After detox, you can continue your pursuit of recovery in addiction treatment. Clinicians at your detox center will help connect you to your next step in treatment. Through a treatment plan that is tailored to your needs and involves a variety of therapy options, you can get to the root of your addiction. Treatment will be centered on addressing underlying issues, developing your coping skill, creating a relapse prevention plan, and learning life skills that can help you succeed.
After treatment, your center’s aftercare program can help get you connected to additional community services that can help you maintain your sobriety. Programs like Alcoholics Anonymous can help you continually pursue recovery and connect to a community of people with similar goals.
As a benzodiazepine, estazolam carries a risk of overdose, dependence, and addiction. An overdose on estazolam can cause extreme drowsiness, confusion, muscle weakness, slurred speech, tremors, lowered heart rate, shallow breathing, passing out, convulsions, or coma. Overdose can be fatal when slowed breathing leads to oxygen deprivation, coma, and death. In some cases, convulsions and heart rate drops can lead to potentially fatal complications. Estazolam overdose is more likely when a user takes it alongside alcohol. Since both are central nervous system depressants, their effects compound causing overdose to happen more quickly.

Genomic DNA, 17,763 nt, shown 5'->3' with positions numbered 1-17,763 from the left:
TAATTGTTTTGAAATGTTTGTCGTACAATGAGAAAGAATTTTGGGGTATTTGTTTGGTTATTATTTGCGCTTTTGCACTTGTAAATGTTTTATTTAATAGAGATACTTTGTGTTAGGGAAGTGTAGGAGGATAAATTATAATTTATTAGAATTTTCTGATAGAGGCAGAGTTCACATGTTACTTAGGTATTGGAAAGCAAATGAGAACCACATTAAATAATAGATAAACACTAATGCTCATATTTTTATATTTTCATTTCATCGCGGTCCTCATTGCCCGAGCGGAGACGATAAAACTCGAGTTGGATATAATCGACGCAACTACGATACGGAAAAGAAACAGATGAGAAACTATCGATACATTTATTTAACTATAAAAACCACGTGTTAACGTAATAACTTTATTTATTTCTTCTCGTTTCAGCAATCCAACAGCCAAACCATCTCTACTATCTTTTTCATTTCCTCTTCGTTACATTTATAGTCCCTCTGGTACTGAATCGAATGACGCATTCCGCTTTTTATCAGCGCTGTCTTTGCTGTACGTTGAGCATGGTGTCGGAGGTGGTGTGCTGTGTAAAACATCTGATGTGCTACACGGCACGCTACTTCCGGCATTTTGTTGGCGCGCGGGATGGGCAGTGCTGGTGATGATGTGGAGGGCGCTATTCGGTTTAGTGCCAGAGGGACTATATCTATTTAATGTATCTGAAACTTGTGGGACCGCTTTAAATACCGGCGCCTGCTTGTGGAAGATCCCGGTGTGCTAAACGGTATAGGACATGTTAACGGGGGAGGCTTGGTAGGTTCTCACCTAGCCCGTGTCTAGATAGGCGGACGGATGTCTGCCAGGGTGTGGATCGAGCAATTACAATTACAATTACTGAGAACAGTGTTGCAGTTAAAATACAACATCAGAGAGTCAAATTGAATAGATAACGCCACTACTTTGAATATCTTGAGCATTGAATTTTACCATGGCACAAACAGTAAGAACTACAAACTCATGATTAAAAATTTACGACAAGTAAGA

Again, benzodiazepines are generally more dangerous for older people and should be avoided, if there are other options. As we age, we lose our ability to process benzos quickly, and it contributes to heightened effects in regular users. Tolerance and dependence can build up more quickly, in as little as a few days. If you have sleep problems or anxiety and you are older than 65, ask your doctor about alternatives.
Anxiety and Depression Association of America. Facts & Statistics. from https://adaa.org/about-adaa/press-room/facts-statistics
CDC. (2018, February 22). Sleep and Sleep Disorders. from https://www.cdc.gov/sleep/index.html
U.S. Food and Drug Administration. Estazolam Medication Guide. from https://www.drugs.com/drug-class/anxiolytics-sedatives-and-hypnotics.html